Liver Biopsy in Children in Dhaka Shishu Hospital A Study of 30 Cases
Keywords:Percutaneous liver biopsy, clinical diagnoses, histological diagnoses, complications
AbstractBackground: Liver biopsy is an established procedure to diagnose disease, to assess
prognosis and to follow up of liver diseases. Although liver biopsy is a confirmatory diagnostic
procedure of majority of the hepatological disorders, it carries the risk of complications.
Though major complications rarely occur, minor complications are common. To minimize
complications, several biopsy techniques have been developed. The present study was
intended to correlate the clinical diagnoses with histological diagnoses and to observe
the complications encountered by the children with percutaneous liver biopsy procedure.
Patients and Methods: A total of 30 paediatric patients of suspected liver diseases,
based on predefined eligibility criteria, were subjected to biopsy for confirmation of
diagnosis. An ultrasound of liver was routinely performed before the procedure to mark
the site for percutaneous biopsy. The field was prepared with alcohol-based solution
(povidone-iodine) and sterile drapes were placed over the patient. Local anaesthetic
was administered with 2% lidocain solution 20mg/ml (preferably levobupivacaine 2.5mg/
ml) in both superficial and deep planes. A blind liver biopsy was done at the point of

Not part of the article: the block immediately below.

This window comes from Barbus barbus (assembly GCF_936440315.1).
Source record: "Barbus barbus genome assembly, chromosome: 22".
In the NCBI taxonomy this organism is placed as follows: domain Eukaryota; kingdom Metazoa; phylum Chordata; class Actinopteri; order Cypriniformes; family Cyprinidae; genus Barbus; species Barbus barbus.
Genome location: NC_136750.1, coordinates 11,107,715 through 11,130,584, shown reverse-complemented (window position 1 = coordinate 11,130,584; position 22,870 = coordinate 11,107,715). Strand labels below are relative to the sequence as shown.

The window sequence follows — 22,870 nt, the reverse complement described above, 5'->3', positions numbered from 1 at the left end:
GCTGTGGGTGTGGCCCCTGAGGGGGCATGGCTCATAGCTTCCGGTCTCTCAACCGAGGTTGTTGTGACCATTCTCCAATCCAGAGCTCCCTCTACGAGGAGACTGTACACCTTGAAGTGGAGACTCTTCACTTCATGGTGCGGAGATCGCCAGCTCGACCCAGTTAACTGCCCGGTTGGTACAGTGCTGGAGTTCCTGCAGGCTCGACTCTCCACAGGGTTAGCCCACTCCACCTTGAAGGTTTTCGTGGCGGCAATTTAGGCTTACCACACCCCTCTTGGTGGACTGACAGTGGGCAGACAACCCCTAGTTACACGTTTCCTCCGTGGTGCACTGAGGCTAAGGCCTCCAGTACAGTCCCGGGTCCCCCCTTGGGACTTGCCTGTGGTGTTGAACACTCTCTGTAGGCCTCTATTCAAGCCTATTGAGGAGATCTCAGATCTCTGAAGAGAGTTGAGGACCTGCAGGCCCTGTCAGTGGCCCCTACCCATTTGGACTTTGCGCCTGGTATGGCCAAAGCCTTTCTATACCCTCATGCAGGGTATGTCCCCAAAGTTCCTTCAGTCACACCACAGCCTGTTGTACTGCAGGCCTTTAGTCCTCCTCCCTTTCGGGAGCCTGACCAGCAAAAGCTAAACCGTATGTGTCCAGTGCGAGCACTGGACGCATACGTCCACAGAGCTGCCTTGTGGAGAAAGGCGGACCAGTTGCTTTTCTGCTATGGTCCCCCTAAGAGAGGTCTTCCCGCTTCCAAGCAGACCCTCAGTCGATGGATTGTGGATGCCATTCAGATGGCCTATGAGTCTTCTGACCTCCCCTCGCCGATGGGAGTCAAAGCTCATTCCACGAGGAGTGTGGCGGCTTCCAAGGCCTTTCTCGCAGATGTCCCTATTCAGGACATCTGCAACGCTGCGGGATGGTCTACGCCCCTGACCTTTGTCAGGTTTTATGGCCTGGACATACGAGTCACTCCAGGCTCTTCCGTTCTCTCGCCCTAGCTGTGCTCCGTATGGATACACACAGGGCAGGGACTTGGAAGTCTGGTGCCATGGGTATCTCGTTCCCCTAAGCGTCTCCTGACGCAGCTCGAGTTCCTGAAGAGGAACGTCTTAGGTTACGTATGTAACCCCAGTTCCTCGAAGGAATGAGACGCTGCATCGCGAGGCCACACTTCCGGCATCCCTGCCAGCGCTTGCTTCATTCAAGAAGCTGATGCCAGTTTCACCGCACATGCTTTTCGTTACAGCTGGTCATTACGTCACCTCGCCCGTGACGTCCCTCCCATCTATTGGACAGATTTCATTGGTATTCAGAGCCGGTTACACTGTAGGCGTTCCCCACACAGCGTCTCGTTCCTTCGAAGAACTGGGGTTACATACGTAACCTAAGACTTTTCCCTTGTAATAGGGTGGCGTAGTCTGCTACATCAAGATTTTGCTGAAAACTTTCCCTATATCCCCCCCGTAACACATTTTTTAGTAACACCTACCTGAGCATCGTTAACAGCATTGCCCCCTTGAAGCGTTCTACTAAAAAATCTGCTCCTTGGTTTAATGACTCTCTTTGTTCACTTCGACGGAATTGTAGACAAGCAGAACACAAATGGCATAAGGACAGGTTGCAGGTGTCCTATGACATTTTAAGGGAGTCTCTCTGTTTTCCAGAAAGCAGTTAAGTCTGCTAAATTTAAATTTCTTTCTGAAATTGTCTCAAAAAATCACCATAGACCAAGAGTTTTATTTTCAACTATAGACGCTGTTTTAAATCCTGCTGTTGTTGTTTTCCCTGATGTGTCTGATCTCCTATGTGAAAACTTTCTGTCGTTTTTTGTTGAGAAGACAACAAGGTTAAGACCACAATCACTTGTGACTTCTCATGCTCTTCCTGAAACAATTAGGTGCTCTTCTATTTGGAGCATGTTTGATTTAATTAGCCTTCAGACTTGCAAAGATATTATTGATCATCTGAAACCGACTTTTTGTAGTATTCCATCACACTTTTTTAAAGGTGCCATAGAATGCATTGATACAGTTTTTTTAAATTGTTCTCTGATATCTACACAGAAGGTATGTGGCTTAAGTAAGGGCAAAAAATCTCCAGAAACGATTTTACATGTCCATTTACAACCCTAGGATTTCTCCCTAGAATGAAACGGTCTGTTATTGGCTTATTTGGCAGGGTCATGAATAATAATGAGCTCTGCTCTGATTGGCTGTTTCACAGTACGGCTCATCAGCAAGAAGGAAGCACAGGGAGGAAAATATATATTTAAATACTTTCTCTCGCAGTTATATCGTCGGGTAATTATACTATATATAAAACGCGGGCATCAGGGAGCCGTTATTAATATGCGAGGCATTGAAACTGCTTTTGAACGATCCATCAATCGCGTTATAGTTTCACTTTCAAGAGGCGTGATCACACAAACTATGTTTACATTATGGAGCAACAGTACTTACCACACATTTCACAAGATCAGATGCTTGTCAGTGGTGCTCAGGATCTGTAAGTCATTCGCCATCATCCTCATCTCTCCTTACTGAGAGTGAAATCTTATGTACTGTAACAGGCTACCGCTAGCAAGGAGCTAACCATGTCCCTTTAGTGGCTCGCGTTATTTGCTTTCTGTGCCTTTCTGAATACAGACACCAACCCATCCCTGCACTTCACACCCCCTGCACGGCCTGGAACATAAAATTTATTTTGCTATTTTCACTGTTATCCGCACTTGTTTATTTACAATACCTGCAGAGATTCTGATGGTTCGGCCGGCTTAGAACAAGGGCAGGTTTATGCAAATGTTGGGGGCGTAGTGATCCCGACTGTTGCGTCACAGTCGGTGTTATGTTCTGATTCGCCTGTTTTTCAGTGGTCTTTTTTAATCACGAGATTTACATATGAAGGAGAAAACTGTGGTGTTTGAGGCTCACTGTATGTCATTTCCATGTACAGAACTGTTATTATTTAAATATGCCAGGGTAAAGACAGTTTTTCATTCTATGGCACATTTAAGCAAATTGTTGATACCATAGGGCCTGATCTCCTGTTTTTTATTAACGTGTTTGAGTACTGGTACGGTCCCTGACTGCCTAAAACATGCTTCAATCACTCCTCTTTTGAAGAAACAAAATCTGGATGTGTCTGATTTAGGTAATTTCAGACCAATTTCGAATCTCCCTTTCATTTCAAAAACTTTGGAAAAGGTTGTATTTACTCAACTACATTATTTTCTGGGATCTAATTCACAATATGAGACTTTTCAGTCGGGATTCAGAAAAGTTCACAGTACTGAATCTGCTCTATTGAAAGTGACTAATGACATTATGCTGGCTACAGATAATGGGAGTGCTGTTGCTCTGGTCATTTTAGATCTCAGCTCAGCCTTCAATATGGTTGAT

maximum dullness by percussion over the right trunk. We used cutting needle. The
diameter of the needle used in our study was 14-gauge (1.4 mm) which allowed adequate
collection of tissue for diagnosis. The biopsy material was taken in a very small amount
of sterile normal saline and was immediately sent to the laboratory for evaluation.
Results: Half (50%) of the patients was more than 5 years of age with median age
being 5.0±3.9 years. Majority (80%) was male. Ninety percent of the patients belonged
to poor socioeconomic class. Clinically the cases were diagnosed as having chronic
hepatitis (23.3%) followed by CLD (16.7%), isolated hepatomegaly (16.7%), liver
cirrhosis (13.3%) and storage disease (13.3%). Hepatosplenomegaly and congenital
hepatic fibrosis, each was 6.7%. Histological diagnoses of biopsy material obtained
from the liver confirmed that one-sixth (16.7%) of the cases had liver cirrhosis. Storage
disease and glycogen storage disease each comprised 13.3% of the cases and
congenital biliary atresia 10%. Very few cases had moderate fatty changes with
cholestasis, congenital hepatic fibrosis, chronic inflammatory cells, chronic viral
hepatitis and secondary biliary cirrhosis. Nearly half (46.7%) patients had mild pain
and discomfort at the site of biopsy, most of which spontaneously went away. However,
some 3 (10%) patients developed major complications needing management.
Conclusion: Liver biopsy is a well established procedure in the diagnosis and follow up
of liver diseases. But it is not without risk of complications. So, before deciding for a
liver biopsy, the indications and risks must be assessed cautiously for each patient.
Key words: Percutaneous liver biopsy; clinical diagnoses; histological diagnoses; complications.
Bangladesh Journal of Child Health 2010; Vol.34(1): 1-6